Jin Mao Tower - We didn't do many of the mandatory Shanghai tourist activities with Lynda (boat tour of the Bund, bus tour of the city, Shanghai Museum, etc) but the Irishman should get tour guide points for taking her up for a drink at Cloud 9, a bar on the 87th floor of the Jin Mao Tower. After cramming onto the public ferry to get back from our Last Supper at Goodfellas, I hopped into a cab to call my bestie in Toronto while the former colleagues got their drink on above the city (well, above some of it, there are a lot of tall buildings here!). Given seats that were not much more than a window ledge, they actually had a perfect view of the Shanghai Tower at night. Plus, you just pay for your drink, no crazy observation fees that other viewing areas charge!

Our Highlight

"People's Court" - Not far from People's Square is a corner where small groups of people can be found on occasion, shouting and listening intently to one another. We have no idea what it's called --if you know, please comment! After the icky marriage market experience, the Irishman and I were up for another round of "use the Shanghainese speaker for our entertainment". This turned out to be our favourite experience in Shanghai. Approaching the corner, Lynda could overhear disputes about property lines or something similarly banal. There were about 4 or 5 groups of about 7 people each spread over the corner. She asked a man on the periphery of one of the groups what was going on. Well, this started a circle of our own!
Making friends near People's Square

People crowded around as the man explained that, twice a week, people get together here to solve minor disputes. He told us that in North America, these types of issues would be solved with just tickets or fines. (This started a whole conversation between the assembled masses about whether or not these types of corners existed in North America with some people insisting that they do.) The group had lots of questions for Lynda, obviously intrigued by a foreigner who can speak Shanghainese. They asked about her family, about where she lived, why she was here... Entertainingly, she doesn't speak Mandarin so some of the non-Shanghainese's questions were translated by myself and the Irishman.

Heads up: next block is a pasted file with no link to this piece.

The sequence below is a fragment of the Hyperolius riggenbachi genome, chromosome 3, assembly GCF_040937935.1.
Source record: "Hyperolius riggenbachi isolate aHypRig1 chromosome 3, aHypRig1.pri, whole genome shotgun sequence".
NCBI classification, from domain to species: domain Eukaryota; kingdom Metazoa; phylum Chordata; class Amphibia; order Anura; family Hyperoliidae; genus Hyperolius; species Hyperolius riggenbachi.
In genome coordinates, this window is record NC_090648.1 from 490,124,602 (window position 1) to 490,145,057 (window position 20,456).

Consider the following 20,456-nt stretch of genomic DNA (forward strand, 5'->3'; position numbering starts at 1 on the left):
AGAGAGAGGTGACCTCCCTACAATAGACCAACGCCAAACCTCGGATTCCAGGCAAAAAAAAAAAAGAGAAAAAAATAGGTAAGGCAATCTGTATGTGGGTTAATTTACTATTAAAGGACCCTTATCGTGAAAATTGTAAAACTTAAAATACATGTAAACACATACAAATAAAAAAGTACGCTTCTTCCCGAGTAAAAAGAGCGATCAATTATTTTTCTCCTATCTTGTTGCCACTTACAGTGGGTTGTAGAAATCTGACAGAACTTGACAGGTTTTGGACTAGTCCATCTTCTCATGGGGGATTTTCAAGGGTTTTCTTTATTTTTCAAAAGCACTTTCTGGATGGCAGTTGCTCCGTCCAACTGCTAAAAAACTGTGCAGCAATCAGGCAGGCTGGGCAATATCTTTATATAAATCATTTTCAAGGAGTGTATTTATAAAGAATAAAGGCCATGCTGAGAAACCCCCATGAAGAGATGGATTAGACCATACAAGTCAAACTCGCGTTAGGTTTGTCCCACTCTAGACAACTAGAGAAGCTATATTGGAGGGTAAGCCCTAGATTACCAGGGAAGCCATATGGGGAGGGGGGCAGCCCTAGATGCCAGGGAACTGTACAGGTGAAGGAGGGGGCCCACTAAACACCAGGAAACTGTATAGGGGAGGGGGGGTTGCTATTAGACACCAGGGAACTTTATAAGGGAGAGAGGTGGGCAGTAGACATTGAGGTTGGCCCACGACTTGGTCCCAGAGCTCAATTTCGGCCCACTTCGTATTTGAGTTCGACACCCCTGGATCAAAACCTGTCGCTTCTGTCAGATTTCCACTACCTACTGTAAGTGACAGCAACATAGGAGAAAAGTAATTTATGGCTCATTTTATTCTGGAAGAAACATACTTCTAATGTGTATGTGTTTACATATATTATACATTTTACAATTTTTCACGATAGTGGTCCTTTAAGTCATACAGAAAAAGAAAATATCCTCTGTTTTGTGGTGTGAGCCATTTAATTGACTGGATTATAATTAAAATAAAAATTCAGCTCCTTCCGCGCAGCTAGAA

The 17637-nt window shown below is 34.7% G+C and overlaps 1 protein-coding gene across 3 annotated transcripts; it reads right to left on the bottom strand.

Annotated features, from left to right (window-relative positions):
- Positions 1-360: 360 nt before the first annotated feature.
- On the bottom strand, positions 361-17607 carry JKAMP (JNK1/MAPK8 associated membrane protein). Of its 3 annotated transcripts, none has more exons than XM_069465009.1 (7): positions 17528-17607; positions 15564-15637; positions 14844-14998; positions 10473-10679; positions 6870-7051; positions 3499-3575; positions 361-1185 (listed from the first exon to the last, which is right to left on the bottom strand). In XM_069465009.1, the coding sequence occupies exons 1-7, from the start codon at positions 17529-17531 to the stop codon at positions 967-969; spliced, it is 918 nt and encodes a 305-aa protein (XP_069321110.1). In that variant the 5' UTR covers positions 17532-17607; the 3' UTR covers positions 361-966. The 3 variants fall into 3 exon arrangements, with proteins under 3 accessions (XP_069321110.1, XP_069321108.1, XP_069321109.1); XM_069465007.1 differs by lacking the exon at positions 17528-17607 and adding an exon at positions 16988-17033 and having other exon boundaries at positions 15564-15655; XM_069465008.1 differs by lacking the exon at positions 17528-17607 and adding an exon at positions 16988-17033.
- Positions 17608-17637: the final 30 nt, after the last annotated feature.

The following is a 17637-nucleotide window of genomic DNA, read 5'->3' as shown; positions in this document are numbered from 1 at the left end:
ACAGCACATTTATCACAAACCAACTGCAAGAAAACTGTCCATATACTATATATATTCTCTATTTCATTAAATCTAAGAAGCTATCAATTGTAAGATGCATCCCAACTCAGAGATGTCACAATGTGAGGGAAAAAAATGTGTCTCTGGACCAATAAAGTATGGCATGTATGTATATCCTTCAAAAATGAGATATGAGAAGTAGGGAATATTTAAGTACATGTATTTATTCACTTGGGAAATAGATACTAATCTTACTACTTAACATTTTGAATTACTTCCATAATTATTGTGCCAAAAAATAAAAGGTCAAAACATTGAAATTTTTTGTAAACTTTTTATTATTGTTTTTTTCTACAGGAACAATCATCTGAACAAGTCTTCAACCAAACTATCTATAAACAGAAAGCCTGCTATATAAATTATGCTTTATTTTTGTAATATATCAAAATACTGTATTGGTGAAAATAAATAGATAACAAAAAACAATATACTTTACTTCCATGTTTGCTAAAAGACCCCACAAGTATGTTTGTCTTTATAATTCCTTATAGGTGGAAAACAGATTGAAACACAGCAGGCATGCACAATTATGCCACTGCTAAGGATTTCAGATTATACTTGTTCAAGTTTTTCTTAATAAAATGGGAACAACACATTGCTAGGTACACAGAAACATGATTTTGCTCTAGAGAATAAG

When the swarm grew beyond a comfortable dozen or so people, we made our exit. They bid us a fond farewell with waves and good wishes all around. It was an experience that didn't feel like it could come out of a metropolis like Shanghai. Lynda gave us the coolest interaction we've had so far!

We were almost eaten alive by half a shark piƱata converted to a hat.

Other Activities

Like good Shanghai ladies, we got our nails done. For about $6.50, Lynda got a manicure and for around $25, I got a UV gel manicure. We just went to a place outside of the grocery store and they did an amazing job. Estrogen in the house win.

Taobao shopping was a must. Taobao is like eBay's Buy Now feature/Amazon with super quick delivery and low, low prices. You can buy anything from lobster to a car to toilet paper. Obviously Lynda had to invest in half a dozen onesies of varying types. Anyone who has been to Shanghai without acquiring a giraffe or dinosaur onesie hasn't really been to Shanghai.

Karaoke. Terence being epic with a tambourine. Etc.

She and the Irishman ran a 5 km race in her first weekend! Then they went to the aquarium (verdict: missable) and fell asleep at 5 pm. We also hit up an electronics market, fake market, painter's street, food court, karaoke, and end of the school year parties.

All in all, it was a successful first visit! Charlie was very pleased to have another human around to pay attention to him and we had an excuse to splurge on delicious food pretty much every day. Bring on the visitors!
Future visitors, good luck beating this thank you card